California Officials Tie Rise in Snow Lines to Climate Change

The clarity of Lake Tahoe near Incline Village, Nev., was photographed here on April 12, 2012. Climate change is changing the rules of nature scientists have followed for decades as they try to identify the causes of Lake Tahoe’s loss of clarity and chart a course to restore the ecological health of the cobalt mountain waters dubbed the ”crown jewel” of the Sierra. (AP Photo/Scott Sonner, File)

SOUTH LAKE TAHOE, Calif. (CN) – Water officials must change how they manage California’s elaborate storage and distribution system to address six years of warmer-than-average temperatures, the state climatologist said on Thursday. 

“Our expectations are that we will continue to see snow lines rise which will change the way water is distributed across the Sierra,” said Michael Anderson, the California state climatologist for the Department of Water Resources.

Anderson spoke at the water department’s first snow survey of the year at the Phillips Station at Echo Summit just southeast of Lake Tahoe. The climatologist said the average temperature for the winter so far was 2 degrees to 4 degrees Fahrenheit warmer than average temperatures for the region.

“This means we have to get used to water that appears as rain rather than snow and the way the watershed behaves,” he said.

Snow is critical to the water storage and distribution system in California because a large snowpack melts incrementally throughout the spring and early summer, gradually replenishing reservoirs throughout the state.

Half of the precipitation that falls in California, which enjoys a Mediterranean climate marked by wet winters and bone-dry summers, falls within a three-month period that spans December to February.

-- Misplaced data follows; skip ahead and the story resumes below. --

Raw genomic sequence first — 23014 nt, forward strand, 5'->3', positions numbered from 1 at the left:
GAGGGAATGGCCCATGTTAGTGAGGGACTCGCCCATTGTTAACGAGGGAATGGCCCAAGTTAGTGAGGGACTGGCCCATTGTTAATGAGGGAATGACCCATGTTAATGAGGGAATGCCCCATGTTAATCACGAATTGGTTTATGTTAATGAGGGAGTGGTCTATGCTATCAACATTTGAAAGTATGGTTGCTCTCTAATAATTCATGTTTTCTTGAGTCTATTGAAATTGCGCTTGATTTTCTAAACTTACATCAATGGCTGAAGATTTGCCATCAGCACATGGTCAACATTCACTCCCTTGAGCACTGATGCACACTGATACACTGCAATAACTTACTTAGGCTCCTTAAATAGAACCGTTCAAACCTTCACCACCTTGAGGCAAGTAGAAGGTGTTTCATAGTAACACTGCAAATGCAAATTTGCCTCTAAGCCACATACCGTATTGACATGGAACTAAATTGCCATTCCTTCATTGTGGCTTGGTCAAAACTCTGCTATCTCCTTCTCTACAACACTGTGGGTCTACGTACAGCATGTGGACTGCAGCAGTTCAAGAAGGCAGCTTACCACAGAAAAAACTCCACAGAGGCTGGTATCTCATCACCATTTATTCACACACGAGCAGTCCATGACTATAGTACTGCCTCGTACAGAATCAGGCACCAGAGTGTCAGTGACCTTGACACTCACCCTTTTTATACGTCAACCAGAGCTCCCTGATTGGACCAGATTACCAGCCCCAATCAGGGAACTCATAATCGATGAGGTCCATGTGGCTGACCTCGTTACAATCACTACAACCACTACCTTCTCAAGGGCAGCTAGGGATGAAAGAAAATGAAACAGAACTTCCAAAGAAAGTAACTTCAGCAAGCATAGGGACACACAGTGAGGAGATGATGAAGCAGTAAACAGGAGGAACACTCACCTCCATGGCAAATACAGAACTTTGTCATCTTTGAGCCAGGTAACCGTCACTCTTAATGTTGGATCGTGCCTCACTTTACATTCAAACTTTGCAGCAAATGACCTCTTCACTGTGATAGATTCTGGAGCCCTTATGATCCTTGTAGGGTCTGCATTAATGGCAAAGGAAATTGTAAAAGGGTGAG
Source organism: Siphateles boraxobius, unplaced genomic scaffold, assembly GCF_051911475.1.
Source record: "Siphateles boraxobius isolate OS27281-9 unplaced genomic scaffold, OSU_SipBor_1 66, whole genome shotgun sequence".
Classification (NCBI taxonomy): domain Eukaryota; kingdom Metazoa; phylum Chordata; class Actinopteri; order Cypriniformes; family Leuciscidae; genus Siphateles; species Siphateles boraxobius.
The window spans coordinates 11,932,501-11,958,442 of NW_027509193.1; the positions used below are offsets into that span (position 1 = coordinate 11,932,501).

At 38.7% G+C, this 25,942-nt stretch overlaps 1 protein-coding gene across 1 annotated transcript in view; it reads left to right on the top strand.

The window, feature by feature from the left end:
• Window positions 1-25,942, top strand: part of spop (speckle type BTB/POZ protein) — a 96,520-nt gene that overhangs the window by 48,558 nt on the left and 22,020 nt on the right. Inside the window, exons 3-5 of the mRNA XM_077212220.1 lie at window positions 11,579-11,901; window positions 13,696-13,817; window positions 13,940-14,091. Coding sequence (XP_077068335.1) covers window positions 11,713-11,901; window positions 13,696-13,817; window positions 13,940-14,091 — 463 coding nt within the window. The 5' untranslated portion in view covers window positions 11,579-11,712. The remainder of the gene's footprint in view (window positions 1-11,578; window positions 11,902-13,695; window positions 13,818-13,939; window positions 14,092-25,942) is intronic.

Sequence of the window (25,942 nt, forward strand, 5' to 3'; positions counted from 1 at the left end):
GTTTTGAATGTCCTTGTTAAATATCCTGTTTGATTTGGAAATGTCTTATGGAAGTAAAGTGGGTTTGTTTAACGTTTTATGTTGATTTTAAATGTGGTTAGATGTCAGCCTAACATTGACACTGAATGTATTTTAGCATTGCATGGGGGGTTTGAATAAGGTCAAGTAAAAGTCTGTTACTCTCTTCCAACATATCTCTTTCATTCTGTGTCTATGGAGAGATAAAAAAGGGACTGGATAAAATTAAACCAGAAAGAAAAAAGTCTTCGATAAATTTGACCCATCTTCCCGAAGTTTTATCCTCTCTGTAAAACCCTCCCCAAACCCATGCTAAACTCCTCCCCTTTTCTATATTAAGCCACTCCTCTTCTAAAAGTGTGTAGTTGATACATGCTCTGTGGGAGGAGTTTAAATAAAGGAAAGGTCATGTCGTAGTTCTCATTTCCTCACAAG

The vast majority of precipitation comes in between October and May. Therefore the water content in the snowpack is the measurement most closely watched by water managers and the thousands of farmers, wildlife managers and other enterprises that rely on routed water from the Sierra during the Golden State’s dry summer months.

While not necessarily encouraging, the news delivered Thursday could neither be classified as devastating.

The snowpack measured in at 25.5 inches with 9 inches of water content, representing about 80 percent of its historical average.

Officials acknowledged that a below-average snowpack is not ideal, but they contrasted this year’s first measurement against that of last year, when there were only a few patches of snow at the measurement station.

“The season is still early and anything is possible from now until May,” said John King a water manager with the state water department.

King also noted that the all important water content in the snowpack across the Sierra is 67 percent of average, meaning that much of the precipitation has fallen as rain rather than snow.

Both Andersen and the director of the water department said the increase in average temperatures and the decrease in water content is directly attributable to climate change.

“The last few years have shown how variable California’s climate truly is and what a profound impact climate change has on our water resources,” said Karla Nemeth, director of the California Department of Water Resources. “California’s significant weather variability means we can go from historic drought to record rainfall, with nothing in between. Climate change will continue to exacerbate the extremes, creating additional challenges for maintaining water supply reliability and the need for innovative solutions.”

The water department has conducted manual snow surveys at the Phillips Station since 1964. The most important survey comes in April 1, when the snowpack is widely considered to be at its peak. The water department combines the survey at Phillips Station with data collected from hundreds of snow pillows throughout the Sierra to get a snapshot of the water content throughout the state.

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